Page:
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Lidocaine and Prilocaine


Related terms
Author information


    Related terms
    • U.S. Brand Names: EMLA®;Oraqix®
    • Canadian Brand Names: EMLA®
    • Mexican Brand Names: Emla
    • Pharmacologic Category: Local Anesthetic

    • This medicine is used to prevent pain from shots.
    • This medicine is used before dental procedures to numb the area.
    • Lidocaine and prilocaine numbs the area.


    How to take

    • Cream:
    • Apply 1 hour before shot.
    • Do not take this medicine by mouth. For skin only. Keep out of mouth, nose, and eyes (may burn).
    • Clean affected area before use. Make sure to dry well.
    • Use a rubber glove to apply.
    • Apply a thick layer to the area where the shot is to be given. Do not rub in.
    • Cover the area with a bandage or dressing.
    • Gel:
    • Will be applied by healthcare provider.


    • Store at room temperature.



    • If you have an allergy to lidocaine, prilocaine, or any other part of this medicine.
    • Tell healthcare provider if you are allergic to any medicine. Make sure to tell about the allergy and how it affected you. This includes telling about rash; hives; itching; shortness of breath; wheezing; cough; swelling of face, lips, tongue, or throat; or any other symptoms involved.


    • If you have liver disease, talk with healthcare provider.
    • Check medicines with healthcare provider. This medicine may not mix well with other medicines.
    • Use caution on skin where a large area is involved or where there are open wounds.
    • Tell healthcare provider if you are pregnant or plan on getting pregnant.
    • Tell healthcare provider if you are breast-feeding.

    Side Effects

    • Cream:
    • Skin irritation.
    • Gel:
    • Abnormal taste.
    • Nausea.
    • Mouth irritation.


    • Change in condition being treated. Is it better, worse, or about the same?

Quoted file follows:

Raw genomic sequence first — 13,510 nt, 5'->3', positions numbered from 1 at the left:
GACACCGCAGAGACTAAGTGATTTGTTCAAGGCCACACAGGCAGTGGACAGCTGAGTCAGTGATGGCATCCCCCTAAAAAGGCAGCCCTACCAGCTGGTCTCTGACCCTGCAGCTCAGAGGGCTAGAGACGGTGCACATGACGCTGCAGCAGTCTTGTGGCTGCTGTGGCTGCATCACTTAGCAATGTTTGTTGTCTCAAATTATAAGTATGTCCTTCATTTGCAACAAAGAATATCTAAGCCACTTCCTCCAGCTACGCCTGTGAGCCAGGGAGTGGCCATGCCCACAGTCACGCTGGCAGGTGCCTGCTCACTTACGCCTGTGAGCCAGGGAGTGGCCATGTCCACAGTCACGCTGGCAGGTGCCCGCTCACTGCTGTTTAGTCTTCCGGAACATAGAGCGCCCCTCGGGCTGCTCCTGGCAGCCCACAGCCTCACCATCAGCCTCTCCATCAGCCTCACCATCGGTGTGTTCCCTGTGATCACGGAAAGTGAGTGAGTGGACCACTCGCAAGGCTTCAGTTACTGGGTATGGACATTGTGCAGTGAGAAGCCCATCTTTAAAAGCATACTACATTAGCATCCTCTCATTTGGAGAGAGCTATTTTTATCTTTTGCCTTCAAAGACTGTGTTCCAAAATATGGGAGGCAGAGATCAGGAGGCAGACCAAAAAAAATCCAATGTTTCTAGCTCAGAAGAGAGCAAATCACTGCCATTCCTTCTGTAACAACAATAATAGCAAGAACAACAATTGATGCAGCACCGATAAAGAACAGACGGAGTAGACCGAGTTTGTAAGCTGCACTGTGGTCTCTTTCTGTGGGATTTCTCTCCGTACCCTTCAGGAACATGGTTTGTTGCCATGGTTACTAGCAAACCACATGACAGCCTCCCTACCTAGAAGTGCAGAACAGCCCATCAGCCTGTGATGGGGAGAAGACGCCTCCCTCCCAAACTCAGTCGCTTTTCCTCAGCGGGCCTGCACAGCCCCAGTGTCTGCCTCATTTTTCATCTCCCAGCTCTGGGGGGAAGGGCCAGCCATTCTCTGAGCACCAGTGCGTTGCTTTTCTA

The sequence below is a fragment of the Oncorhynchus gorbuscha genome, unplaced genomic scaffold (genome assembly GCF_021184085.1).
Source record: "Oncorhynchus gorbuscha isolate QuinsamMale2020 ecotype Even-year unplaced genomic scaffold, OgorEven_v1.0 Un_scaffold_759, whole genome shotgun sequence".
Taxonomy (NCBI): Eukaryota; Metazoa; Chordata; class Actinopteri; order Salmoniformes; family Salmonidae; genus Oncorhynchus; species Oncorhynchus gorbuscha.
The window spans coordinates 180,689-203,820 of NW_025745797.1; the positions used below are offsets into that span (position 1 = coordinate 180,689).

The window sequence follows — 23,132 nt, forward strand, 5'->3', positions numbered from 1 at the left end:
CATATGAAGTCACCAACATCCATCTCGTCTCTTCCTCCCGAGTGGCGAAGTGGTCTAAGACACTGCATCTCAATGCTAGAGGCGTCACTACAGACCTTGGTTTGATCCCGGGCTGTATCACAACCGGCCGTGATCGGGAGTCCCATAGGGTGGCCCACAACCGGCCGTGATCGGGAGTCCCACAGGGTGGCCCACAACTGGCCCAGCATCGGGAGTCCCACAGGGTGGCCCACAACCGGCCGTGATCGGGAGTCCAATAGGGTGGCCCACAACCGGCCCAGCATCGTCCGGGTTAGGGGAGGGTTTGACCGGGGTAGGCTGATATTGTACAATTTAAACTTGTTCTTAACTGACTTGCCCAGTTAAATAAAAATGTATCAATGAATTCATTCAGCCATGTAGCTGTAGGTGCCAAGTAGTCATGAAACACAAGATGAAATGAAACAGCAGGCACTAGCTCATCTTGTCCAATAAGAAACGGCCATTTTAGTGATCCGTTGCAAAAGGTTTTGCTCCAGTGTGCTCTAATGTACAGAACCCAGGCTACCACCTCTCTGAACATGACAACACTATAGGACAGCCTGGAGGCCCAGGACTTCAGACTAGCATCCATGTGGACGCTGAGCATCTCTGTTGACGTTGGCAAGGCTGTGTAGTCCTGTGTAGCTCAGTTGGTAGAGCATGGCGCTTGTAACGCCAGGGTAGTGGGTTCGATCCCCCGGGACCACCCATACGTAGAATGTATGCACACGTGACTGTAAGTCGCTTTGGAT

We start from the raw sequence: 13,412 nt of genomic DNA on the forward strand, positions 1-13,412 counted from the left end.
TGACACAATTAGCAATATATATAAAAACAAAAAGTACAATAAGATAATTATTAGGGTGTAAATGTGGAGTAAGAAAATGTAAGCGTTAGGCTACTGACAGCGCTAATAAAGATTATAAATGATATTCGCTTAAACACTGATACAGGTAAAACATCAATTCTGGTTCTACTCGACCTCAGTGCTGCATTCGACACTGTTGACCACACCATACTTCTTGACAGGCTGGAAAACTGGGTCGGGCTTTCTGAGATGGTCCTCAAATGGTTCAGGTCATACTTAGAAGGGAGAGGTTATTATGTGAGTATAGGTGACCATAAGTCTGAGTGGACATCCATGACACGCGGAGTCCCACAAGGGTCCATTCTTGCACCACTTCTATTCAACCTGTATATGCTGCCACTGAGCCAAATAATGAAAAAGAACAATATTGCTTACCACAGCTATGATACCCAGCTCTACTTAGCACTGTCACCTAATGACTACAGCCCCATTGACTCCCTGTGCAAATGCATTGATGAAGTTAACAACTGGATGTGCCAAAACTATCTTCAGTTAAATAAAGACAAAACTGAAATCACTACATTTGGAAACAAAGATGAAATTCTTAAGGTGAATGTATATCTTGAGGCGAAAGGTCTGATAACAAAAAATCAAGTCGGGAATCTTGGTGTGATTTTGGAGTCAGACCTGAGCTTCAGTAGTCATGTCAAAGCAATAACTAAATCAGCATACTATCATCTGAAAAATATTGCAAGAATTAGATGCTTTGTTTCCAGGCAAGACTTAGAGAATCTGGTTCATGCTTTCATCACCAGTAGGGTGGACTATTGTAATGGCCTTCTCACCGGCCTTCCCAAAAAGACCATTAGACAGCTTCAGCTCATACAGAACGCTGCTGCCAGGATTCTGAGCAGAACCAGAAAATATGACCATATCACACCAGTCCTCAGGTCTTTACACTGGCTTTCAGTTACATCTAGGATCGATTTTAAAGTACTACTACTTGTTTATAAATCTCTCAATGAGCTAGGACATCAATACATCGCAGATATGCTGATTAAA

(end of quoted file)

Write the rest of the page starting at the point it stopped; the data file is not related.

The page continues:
Contact a healthcare provider

    • If you suspect an overdose, call your local poison control center or emergency department immediately.
    • Signs of a life-threatening reaction. These include wheezing; chest tightness; fever; itching; bad cough; blue skin color; fits; or swelling of face, lips, tongue, or throat.
    • Fast heartbeat.
    • Difficulty breathing.
    • Severe dizziness or passing out.
    • Severe skin irritation.
    • Any rash.
    • No improvement in condition or feeling worse.

    General Statements

    • If you have a life-threatening allergy, wear allergy identification at all times.
    • Do not share your medicine with others and do not take anyone else's medicine.
    • Keep all medicine out of the reach of children and pets.
    • Most medicines can be thrown away in household trash after mixing with coffee grounds or kitty litter and sealing in a plastic bag.
    • In Canada return any unused drugs back to the pharmacy. Also, visit for more facts about the right way to get rid of unused drugs.
    • Keep a list of all your medicines (prescription, natural products, supplements, vitamins, over-the-counter) with you. Give this list to healthcare provider (doctor, nurse, nurse practitioner, pharmacist, physician assistant).
    • Call your doctor for medical advice about side effects. You may report side effects to FDA at 1-800-FDA-1088 or in Canada to Health Canada's Canada Vigilance Program at 1-866-234-2345.
    • Talk with healthcare provider before starting any new medicine, including over-the-counter, natural products, or vitamins.

    Author information
    • Copyright © 1978-2010 Lexi-Comp Inc. All rights reserved.

    Copyright © 2011 Natural Standard (

    The information in this monograph is intended for informational purposes only, and is meant to help users better understand health concerns. Information is based on review of scientific research data, historical practice patterns, and clinical experience. This information should not be interpreted as specific medical advice. Users should consult with a qualified healthcare provider for specific questions regarding therapies, diagnosis and/or health conditions, prior to making therapeutic decisions.

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